Saving threatened habitats worldwide

Southern Woolly Spider Monkey (Muriqui)

©REGUA

©Neil Burchett

Class: Mammalia

Order: Primates

Family: Atelidae

Scientific Name: Brachyteles hypoxanthus

IUCN Red List status: Endangered


Protected by the following WLT projects:

   

Species Range (IUCN)

Description

The Muriqui, also known as the Woolly Spider Monkey, is the largest New World primate and has thick, fleecy fur, which is grey or yellow-brown in colour. Two distinct species are recognised; the Northern Muriqui (B. hypoxanthus) which has a black face and the Southern Muriqui (Brachyteles arachnoides) which has a black face mottled with pink.

They have long limbs and prehensile tails, enabling them to be particularly agile amongst the trees. There is a bare patch of skin on the underside of the tip of the tail that acts as a gripping pad to aid their stability and they have evolved hook-like hands, lacking opposable thumbs, for quick and efficient travel between trees; the Northern Muriqui retains only a very short thumb, whilst in Southern Muriquis the thumb is completely absent.

Behaviour

The diet of Muriquis is composed mostly of leaves and fruits, although they also eat flowers, bark and buds. Diet varies throughout the year according to resource availability and it is thought that leaves provide an important food source when fruit availability is low.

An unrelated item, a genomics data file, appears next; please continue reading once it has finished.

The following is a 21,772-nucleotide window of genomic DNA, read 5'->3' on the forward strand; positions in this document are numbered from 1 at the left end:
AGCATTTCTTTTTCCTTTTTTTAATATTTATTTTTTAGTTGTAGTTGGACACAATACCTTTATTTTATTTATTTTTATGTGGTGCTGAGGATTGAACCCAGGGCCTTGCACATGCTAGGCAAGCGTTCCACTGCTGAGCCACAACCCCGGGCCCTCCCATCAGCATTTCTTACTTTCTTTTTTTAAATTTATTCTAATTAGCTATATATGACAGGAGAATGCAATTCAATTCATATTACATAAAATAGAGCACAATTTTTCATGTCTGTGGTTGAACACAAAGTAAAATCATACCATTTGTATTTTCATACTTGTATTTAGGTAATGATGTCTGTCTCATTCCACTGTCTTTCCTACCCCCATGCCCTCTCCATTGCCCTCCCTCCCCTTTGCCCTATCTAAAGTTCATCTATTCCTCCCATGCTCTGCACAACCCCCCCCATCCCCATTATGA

Muriquis live in groups of up to 25 individuals within which multiple related males live together cooperatively. Females tend to give birth to a single offspring in the dry season that runs between May and September.  Once they have reached adolescence at (between the age of five and seven), female offspring will disperse to join other groups whilst males remain within their natal group.

Habitat

Muriquis are found in highly fragmented patches of Atlantic coastal forest in Brazil. Once an expansive ecosystem, the Brazilian Atlantic coastal forest has been cleared for crops, pastures and human settlement, and is now less than 5% of its original size. Isolated populations survive in fragments of primary and secondary forests. The Northern and Southern species are completely separated from each other.

Threats and Conservation

Following widespread habitat destruction and hunting, Muriquis now survive only in small, isolated populations. The Southern Muriqui has been particularly affected by the devastating effects of habitat destruction; it is Endangered with fewer than 1,500 individuals remaining. Captive breeding projects are in progress but so far these have had little success.  

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